Sponge painting walls (on or off) is not the most difficult faux paint technique. Still, there are certain things you should know that can make or break your decorative painting project...
The only appropriate type of sponge for sponging on and sponging off is a natural sea sponge. You can buy one in any paint store, home improvement center or craft store.
The size of the sponge you buy should be determined by the area that you wish to tackle, although anything bigger than the size of your fist can become unmanageable. It's a good idea to have a small selection on hand.
Always moisten a sponge in clean water and wring it out before using it for applying or removing paint or glaze (never use it dry). If the sponge is new, work it under water several times until it becomes loose and pliable. During your work, wash the sponge as soon as it starts getting stiff.
If you need to take a break from sponge painting walls (even for a couple of minutes), make it a habit to drop your sponge(s) into a bucket of water first. That way they won't dry out and become useless.
A build-up of glaze in the sponge will cause smudging, so don't overcharge it when sponging on, and regularly clean it in water when sponging off.
Always test the effect of your technique on a poster board before applying it to the surface in question.
Latex paints are very drying to the skin, so always wear rubber gloves when applying/removing paints with a sponge, or when washing the tools.
The positive and negative methods of sponging are appropriate for any flat surface (walls, ceilings, floors, furniture) that is free of intricate carving or elaborate details.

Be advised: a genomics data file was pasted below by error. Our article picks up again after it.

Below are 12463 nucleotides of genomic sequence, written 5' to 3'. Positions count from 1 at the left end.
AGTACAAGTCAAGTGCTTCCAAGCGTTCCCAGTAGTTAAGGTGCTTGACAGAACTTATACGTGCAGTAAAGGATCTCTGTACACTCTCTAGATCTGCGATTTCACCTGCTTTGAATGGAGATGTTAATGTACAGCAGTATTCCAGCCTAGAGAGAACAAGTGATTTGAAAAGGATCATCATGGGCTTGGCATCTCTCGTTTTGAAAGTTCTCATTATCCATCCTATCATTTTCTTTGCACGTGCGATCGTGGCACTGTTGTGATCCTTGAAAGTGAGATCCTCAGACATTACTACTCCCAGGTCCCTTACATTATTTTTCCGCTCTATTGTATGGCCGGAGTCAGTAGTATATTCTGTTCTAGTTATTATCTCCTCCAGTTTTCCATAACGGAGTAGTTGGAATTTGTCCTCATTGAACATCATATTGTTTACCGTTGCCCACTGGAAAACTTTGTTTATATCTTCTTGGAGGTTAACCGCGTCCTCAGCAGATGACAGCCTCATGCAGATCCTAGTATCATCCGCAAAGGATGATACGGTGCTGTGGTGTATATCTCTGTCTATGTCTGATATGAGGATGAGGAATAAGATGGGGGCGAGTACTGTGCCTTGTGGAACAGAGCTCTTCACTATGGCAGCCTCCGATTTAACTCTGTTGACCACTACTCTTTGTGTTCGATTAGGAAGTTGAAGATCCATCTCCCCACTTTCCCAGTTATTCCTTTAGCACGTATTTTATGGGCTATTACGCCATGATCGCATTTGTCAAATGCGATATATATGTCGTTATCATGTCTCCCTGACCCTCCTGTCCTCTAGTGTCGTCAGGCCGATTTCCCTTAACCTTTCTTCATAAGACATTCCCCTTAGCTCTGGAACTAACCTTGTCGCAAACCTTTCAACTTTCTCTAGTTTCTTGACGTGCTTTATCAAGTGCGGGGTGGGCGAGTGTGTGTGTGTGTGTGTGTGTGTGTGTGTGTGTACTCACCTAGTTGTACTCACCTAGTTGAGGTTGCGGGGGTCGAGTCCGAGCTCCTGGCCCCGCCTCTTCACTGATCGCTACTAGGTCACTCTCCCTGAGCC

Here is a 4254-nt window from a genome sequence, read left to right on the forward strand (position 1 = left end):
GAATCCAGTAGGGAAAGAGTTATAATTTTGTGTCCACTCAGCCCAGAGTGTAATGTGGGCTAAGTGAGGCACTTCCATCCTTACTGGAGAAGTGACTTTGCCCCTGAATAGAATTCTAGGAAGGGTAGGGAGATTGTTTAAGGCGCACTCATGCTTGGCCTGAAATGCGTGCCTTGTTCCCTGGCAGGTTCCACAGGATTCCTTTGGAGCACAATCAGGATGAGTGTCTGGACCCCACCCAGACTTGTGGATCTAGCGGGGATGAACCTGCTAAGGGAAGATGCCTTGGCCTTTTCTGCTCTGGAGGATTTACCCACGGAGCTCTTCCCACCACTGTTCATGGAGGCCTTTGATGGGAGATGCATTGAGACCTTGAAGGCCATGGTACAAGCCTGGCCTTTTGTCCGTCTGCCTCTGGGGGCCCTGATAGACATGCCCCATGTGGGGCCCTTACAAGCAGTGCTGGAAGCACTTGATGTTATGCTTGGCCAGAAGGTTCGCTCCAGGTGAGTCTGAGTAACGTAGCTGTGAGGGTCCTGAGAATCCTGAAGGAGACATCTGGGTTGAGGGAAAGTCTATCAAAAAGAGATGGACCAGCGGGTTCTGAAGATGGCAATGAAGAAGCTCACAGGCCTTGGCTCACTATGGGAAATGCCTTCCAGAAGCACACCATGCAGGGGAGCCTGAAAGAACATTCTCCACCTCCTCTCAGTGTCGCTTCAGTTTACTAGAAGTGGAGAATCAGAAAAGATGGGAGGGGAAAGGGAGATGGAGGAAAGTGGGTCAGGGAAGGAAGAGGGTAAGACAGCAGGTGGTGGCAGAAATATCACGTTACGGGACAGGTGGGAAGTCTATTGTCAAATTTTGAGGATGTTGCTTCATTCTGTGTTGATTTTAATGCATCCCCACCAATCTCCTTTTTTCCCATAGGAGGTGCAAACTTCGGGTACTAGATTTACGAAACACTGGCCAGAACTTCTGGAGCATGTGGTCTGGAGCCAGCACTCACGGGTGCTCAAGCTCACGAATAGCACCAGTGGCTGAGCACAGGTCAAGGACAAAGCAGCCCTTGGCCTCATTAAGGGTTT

Don't allow any water to get on the freshly sponged on or sponged off surface - water will leave white spots/marks and ruin your finish.
The most challenging part of sponging on is maintaining the same sponge pressure throughout the entire process, and re-loading the sponge at just the right time (to prevent an uneven, blotchy finish with faded and overly saturated sponge impressions).
Natural sea sponges come in round and flat shapes - but flat ones work best for sponging on purposes. And if you can't find a flat one, you can always cut a round sea sponge in half and use the flat side to apply glaze or paint to the surface.
The size, shape and number of the pores in a sponge will determine the imprint it will leave - keep this in mind when choosing a sponge for your project.
Be careful not to rotate, drag or slide the sponge on the surface, or the glaze will smear.
Don't jump around when sponge painting walls, or the effect will be uneven. Instead, complete one 2'x2' section at a time, then move on.
You can fill in the corners as you go, or you can do them all at once at the end.
When you use a sponge correctly, you shouldn't see the individual strokes of paint or glaze on the surface.
If you make a mistake, correct it immediately - use a wet rag wrapped around your finger to clean up any drips or smudges. If the mistake has dried already, use the base coat paint color to make touch ups with a blunt artist's brush.
To soften or tone down a sponged surface, let the glaze dry completely. Then, using a sponge, cover the surface with a layer of very diluted colored glaze and immediately wife it off with a clean sponge.
The most challenging part of sponging off is moving quickly in order to maintain the wet edge (dried edges will mean you'll have to start over).
Water-based glazes dry too fast, leaving very little open time to remove the glaze (for this reason, this method works best on small areas such as the wall under the chairrail). To slow down the drying time, turn off the A/C or heater in the working area (if the weather permits, of course), and have an air humidifyer running in the room.
If you rinse the sponge after every few pounces, much more of the base coat will show through. However, to do this successfully, you'll have to work much faster.
Every time you rinse the sponge, resume pouncing in an unobtrusive area - because the clean sponge will remove more glaze.
When removing the glaze, you can occasionally drag the sponge over the glaze to blend the colors together. Also try rolling the sponge on the surface - that will create a different finished effect.
It's better to remove too much glaze than too little when sponge painting walls, because you can always go over the surface with more glaze, if needed.